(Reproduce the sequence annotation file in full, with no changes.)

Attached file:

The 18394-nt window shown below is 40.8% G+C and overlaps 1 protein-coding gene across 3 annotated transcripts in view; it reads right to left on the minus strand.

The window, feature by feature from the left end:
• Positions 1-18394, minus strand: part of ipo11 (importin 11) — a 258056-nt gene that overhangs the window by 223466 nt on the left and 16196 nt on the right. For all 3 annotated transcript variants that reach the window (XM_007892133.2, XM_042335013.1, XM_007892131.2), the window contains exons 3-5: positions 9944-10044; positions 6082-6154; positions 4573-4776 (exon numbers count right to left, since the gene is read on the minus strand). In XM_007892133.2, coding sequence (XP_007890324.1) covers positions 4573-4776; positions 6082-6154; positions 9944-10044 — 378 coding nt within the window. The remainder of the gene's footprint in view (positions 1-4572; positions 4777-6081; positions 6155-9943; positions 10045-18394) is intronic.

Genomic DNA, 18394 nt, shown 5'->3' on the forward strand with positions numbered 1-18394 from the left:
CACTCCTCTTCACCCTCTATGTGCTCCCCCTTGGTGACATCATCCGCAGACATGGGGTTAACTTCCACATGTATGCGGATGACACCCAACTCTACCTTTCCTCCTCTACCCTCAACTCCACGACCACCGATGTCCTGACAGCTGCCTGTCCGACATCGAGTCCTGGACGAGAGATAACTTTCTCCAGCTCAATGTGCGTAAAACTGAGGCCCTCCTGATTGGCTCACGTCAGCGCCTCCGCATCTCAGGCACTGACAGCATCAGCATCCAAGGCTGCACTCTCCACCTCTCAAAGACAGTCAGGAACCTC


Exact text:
The 18394-nt window shown below is 40.8% G+C and overlaps 1 protein-coding gene across 3 annotated transcripts in view; it reads right to left on the minus strand.

The window, feature by feature from the left end:
• Positions 1-18394, minus strand: part of ipo11 (importin 11) — a 258056-nt gene that overhangs the window by 223466 nt on the left and 16196 nt on the right. For all 3 annotated transcript variants that reach the window (XM_007892133.2, XM_042335013.1, XM_007892131.2), the window contains exons 3-5: positions 9944-10044; positions 6082-6154; positions 4573-4776 (exon numbers count right to left, since the gene is read on the minus strand). In XM_007892133.2, coding sequence (XP_007890324.1) covers positions 4573-4776; positions 6082-6154; positions 9944-10044 — 378 coding nt within the window. The remainder of the gene's footprint in view (positions 1-4572; positions 4777-6081; positions 6155-9943; positions 10045-18394) is intronic.

Genomic DNA, 18394 nt, shown 5'->3' on the forward strand with positions numbered 1-18394 from the left:
CACTCCTCTTCACCCTCTATGTGCTCCCCCTTGGTGACATCATCCGCAGACATGGGGTTAACTTCCACATGTATGCGGATGACACCCAACTCTACCTTTCCTCCTCTACCCTCAACTCCACGACCACCGATGTCCTGACAGCTGCCTGTCCGACATCGAGTCCTGGACGAGAGATAACTTTCTCCAGCTCAATGTGCGTAAAACTGAGGCCCTCCTGATTGGCTCACGTCAGCGCCTCCGCATCTCAGGCACTGACAGCATCAGCATCCAAGGCTGCACTCTCCACCTCTCAAAGACAGTCAGGAACCTC